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Oh … here’s how he did it

July 11, 2011

For all those who were wondering the answer to my previous question from this blog post “how [can] the state […] afford all of this additional local aid without tax hikes[?] The state all of a sudden, for the first time in years, magically has enough money to provide prison mitigation money?”, the State House News Service has done a splendid job explaining just how Governor Deval Patrick did it in this article.

For one thing, Governor Patrick has done the sneaky thing and put off paying into the pension system until future years. From the article:

The bill depends upon two major strategies to help state government balance its budget, which last year was supported by $1.5 billion in federal funds that are not available this year. It calls for the Patrick administration to whack $750 million off projected spending in the massive Medicaid health insurance program and dodges a huge scheduled spike in public employee pension system costs by pushing those obligations into future years.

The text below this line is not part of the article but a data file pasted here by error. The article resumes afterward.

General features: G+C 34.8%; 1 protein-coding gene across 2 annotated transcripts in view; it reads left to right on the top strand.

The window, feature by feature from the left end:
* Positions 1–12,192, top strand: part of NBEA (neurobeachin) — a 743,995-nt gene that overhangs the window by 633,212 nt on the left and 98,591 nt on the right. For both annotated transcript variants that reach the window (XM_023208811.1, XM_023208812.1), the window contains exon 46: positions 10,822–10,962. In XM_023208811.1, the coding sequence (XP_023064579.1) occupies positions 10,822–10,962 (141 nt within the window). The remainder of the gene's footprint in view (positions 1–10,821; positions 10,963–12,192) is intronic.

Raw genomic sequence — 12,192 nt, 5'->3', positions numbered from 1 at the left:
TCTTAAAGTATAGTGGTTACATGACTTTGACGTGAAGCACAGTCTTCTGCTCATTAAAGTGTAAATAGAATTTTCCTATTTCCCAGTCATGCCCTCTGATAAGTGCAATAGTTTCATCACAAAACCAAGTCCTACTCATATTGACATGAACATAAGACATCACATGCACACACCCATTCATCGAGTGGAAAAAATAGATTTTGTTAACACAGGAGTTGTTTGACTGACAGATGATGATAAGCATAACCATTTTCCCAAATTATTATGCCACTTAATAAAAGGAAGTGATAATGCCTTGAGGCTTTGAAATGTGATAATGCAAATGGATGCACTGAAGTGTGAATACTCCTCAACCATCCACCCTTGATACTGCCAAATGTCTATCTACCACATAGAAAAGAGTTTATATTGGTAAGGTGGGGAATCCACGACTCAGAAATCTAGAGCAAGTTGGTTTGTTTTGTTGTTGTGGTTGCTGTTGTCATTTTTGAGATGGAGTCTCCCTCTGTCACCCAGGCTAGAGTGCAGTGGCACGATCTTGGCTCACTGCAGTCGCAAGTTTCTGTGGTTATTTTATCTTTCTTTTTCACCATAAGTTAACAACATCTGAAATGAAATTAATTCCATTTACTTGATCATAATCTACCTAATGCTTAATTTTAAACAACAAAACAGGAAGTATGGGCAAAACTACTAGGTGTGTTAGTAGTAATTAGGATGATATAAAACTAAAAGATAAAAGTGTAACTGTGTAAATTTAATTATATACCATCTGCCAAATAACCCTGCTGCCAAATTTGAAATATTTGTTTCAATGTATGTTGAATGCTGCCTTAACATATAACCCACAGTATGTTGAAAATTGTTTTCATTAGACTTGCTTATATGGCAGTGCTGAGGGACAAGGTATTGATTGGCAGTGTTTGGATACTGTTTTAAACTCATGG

Meanwhile, the Pioneer Institute offers a pessimistic view of these assumed savings here, here, and here.

From the Pioneer Institute’s budget review: “OK, so we ’solved’ the state’s structural budget deficit of $2 billion by coming up with a mirage of $900 million in Medicaid savings and by pushing off the equivalent of $1 billion in current pension commitments to future generations.”

Very nice. I knew this budget with prison mitigation money was too good to be true. Leave it to the next governor to pay – very short-sighted and incredibly spineless given that the governor clearly does not have the courage to ask to raise taxes! Good thing that the next governor will probably be Charlie Baker in 2014 who actually knows how to balance a budget responsibly…

If these savings fail to come, I wonder if the governor will be forced to make an emergency spending cut this year and cut the prison mitigation money. I think I would actually be okay with that, since this town spends the money it already has recklessly and irresponsibly. Once a spendthrift, always a spendthrift.

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